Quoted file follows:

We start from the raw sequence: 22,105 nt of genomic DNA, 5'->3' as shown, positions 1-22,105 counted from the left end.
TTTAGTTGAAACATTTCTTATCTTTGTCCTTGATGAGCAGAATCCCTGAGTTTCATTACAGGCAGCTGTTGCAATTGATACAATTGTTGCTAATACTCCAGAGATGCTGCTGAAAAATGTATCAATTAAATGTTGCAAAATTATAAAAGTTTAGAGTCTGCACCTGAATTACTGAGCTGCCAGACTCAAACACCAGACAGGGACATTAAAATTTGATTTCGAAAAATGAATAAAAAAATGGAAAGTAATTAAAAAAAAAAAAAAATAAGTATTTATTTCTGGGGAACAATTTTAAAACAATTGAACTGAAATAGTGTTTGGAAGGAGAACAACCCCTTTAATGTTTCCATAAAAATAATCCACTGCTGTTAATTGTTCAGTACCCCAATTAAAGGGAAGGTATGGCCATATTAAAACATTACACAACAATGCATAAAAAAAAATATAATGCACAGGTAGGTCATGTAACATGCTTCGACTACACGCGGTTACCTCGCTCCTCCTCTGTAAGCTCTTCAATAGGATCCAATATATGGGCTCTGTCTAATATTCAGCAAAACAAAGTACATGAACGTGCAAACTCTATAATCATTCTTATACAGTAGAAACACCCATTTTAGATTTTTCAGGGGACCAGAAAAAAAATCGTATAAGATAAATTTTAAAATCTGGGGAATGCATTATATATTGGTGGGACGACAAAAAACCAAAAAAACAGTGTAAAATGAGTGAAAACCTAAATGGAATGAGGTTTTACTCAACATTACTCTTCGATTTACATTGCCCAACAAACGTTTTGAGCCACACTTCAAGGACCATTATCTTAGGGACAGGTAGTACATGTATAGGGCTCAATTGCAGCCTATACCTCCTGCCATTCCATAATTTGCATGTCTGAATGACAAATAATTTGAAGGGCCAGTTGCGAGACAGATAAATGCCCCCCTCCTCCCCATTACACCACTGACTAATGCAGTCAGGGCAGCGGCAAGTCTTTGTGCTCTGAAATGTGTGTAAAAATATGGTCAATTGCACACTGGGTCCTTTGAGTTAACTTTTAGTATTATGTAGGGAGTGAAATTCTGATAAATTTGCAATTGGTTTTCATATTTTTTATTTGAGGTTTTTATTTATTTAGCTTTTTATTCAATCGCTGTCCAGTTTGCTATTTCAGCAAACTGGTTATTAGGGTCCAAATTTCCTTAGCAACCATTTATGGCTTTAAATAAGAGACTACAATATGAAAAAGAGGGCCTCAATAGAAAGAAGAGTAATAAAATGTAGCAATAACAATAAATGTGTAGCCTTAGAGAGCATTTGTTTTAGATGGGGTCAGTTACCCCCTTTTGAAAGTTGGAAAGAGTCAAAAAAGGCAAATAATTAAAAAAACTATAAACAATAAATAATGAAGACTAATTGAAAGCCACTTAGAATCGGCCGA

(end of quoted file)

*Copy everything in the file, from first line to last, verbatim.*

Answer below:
We start from the raw sequence: 22,105 nt of genomic DNA, 5'->3' as shown, positions 1-22,105 counted from the left end.
TTTAGTTGAAACATTTCTTATCTTTGTCCTTGATGAGCAGAATCCCTGAGTTTCATTACAGGCAGCTGTTGCAATTGATACAATTGTTGCTAATACTCCAGAGATGCTGCTGAAAAATGTATCAATTAAATGTTGCAAAATTATAAAAGTTTAGAGTCTGCACCTGAATTACTGAGCTGCCAGACTCAAACACCAGACAGGGACATTAAAATTTGATTTCGAAAAATGAATAAAAAAATGGAAAGTAATTAAAAAAAAAAAAAAATAAGTATTTATTTCTGGGGAACAATTTTAAAACAATTGAACTGAAATAGTGTTTGGAAGGAGAACAACCCCTTTAATGTTTCCATAAAAATAATCCACTGCTGTTAATTGTTCAGTACCCCAATTAAAGGGAAGGTATGGCCATATTAAAACATTACACAACAATGCATAAAAAAAAATATAATGCACAGGTAGGTCATGTAACATGCTTCGACTACACGCGGTTACCTCGCTCCTCCTCTGTAAGCTCTTCAATAGGATCCAATATATGGGCTCTGTCTAATATTCAGCAAAACAAAGTACATGAACGTGCAAACTCTATAATCATTCTTATACAGTAGAAACACCCATTTTAGATTTTTCAGGGGACCAGAAAAAAAATCGTATAAGATAAATTTTAAAATCTGGGGAATGCATTATATATTGGTGGGACGACAAAAAACCAAAAAAACAGTGTAAAATGAGTGAAAACCTAAATGGAATGAGGTTTTACTCAACATTACTCTTCGATTTACATTGCCCAACAAACGTTTTGAGCCACACTTCAAGGACCATTATCTTAGGGACAGGTAGTACATGTATAGGGCTCAATTGCAGCCTATACCTCCTGCCATTCCATAATTTGCATGTCTGAATGACAAATAATTTGAAGGGCCAGTTGCGAGACAGATAAATGCCCCCCTCCTCCCCATTACACCACTGACTAATGCAGTCAGGGCAGCGGCAAGTCTTTGTGCTCTGAAATGTGTGTAAAAATATGGTCAATTGCACACTGGGTCCTTTGAGTTAACTTTTAGTATTATGTAGGGAGTGAAATTCTGATAAATTTGCAATTGGTTTTCATATTTTTTATTTGAGGTTTTTATTTATTTAGCTTTTTATTCAATCGCTGTCCAGTTTGCTATTTCAGCAAACTGGTTATTAGGGTCCAAATTTCCTTAGCAACCATTTATGGCTTTAAATAAGAGACTACAATATGAAAAAGAGGGCCTCAATAGAAAGAAGAGTAATAAAATGTAGCAATAACAATAAATGTGTAGCCTTAGAGAGCATTTGTTTTAGATGGGGTCAGTTACCCCCTTTTGAAAGTTGGAAAGAGTCAAAAAAGGCAAATAATTAAAAAAACTATAAACAATAAATAATGAAGACTAATTGAAAGCCACTTAGAATCGGCCGA